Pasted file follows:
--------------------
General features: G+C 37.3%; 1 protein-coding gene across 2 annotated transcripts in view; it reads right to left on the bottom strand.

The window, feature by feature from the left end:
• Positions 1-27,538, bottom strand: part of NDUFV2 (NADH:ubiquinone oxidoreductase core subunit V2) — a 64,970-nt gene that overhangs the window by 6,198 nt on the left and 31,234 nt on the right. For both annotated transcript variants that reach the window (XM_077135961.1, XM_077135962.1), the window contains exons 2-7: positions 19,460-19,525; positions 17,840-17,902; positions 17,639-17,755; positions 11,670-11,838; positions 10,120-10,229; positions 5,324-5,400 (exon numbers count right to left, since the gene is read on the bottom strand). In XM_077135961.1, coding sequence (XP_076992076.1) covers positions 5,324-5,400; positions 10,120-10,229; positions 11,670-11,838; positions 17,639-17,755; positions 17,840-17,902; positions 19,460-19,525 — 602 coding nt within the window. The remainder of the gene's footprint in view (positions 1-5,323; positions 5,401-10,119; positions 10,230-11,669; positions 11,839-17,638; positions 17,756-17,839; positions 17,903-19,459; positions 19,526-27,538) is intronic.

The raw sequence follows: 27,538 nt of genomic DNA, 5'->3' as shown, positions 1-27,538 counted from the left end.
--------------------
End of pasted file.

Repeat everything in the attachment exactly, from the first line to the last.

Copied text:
General features: G+C 37.3%; 1 protein-coding gene across 2 annotated transcripts in view; it reads right to left on the bottom strand.

The window, feature by feature from the left end:
• Positions 1-27,538, bottom strand: part of NDUFV2 (NADH:ubiquinone oxidoreductase core subunit V2) — a 64,970-nt gene that overhangs the window by 6,198 nt on the left and 31,234 nt on the right. For both annotated transcript variants that reach the window (XM_077135961.1, XM_077135962.1), the window contains exons 2-7: positions 19,460-19,525; positions 17,840-17,902; positions 17,639-17,755; positions 11,670-11,838; positions 10,120-10,229; positions 5,324-5,400 (exon numbers count right to left, since the gene is read on the bottom strand). In XM_077135961.1, coding sequence (XP_076992076.1) covers positions 5,324-5,400; positions 10,120-10,229; positions 11,670-11,838; positions 17,639-17,755; positions 17,840-17,902; positions 19,460-19,525 — 602 coding nt within the window. The remainder of the gene's footprint in view (positions 1-5,323; positions 5,401-10,119; positions 10,230-11,669; positions 11,839-17,638; positions 17,756-17,839; positions 17,903-19,459; positions 19,526-27,538) is intronic.

The raw sequence follows: 27,538 nt of genomic DNA, 5'->3' as shown, positions 1-27,538 counted from the left end.